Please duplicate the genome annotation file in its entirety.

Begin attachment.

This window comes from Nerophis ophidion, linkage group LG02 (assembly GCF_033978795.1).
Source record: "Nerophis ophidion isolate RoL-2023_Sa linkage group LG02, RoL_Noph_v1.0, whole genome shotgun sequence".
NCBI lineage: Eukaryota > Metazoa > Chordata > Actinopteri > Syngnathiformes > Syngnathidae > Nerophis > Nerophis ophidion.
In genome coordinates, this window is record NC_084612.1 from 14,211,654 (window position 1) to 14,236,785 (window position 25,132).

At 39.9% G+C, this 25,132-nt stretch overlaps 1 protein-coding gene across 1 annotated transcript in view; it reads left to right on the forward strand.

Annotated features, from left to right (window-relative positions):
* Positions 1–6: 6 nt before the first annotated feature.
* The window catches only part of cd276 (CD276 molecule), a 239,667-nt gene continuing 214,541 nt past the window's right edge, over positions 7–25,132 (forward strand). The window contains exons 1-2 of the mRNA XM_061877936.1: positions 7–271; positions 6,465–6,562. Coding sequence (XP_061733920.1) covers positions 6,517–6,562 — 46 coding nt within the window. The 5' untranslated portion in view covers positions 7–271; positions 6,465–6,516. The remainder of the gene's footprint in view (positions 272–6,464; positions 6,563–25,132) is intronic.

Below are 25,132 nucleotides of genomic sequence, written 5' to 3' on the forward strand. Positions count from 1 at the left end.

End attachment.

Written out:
This window comes from Nerophis ophidion, linkage group LG02 (assembly GCF_033978795.1).
Source record: "Nerophis ophidion isolate RoL-2023_Sa linkage group LG02, RoL_Noph_v1.0, whole genome shotgun sequence".
NCBI lineage: Eukaryota > Metazoa > Chordata > Actinopteri > Syngnathiformes > Syngnathidae > Nerophis > Nerophis ophidion.
In genome coordinates, this window is record NC_084612.1 from 14,211,654 (window position 1) to 14,236,785 (window position 25,132).

At 39.9% G+C, this 25,132-nt stretch overlaps 1 protein-coding gene across 1 annotated transcript in view; it reads left to right on the forward strand.

Annotated features, from left to right (window-relative positions):
* Positions 1–6: 6 nt before the first annotated feature.
* The window catches only part of cd276 (CD276 molecule), a 239,667-nt gene continuing 214,541 nt past the window's right edge, over positions 7–25,132 (forward strand). The window contains exons 1-2 of the mRNA XM_061877936.1: positions 7–271; positions 6,465–6,562. Coding sequence (XP_061733920.1) covers positions 6,517–6,562 — 46 coding nt within the window. The 5' untranslated portion in view covers positions 7–271; positions 6,465–6,516. The remainder of the gene's footprint in view (positions 272–6,464; positions 6,563–25,132) is intronic.

Below are 25,132 nucleotides of genomic sequence, written 5' to 3' on the forward strand. Positions count from 1 at the left end.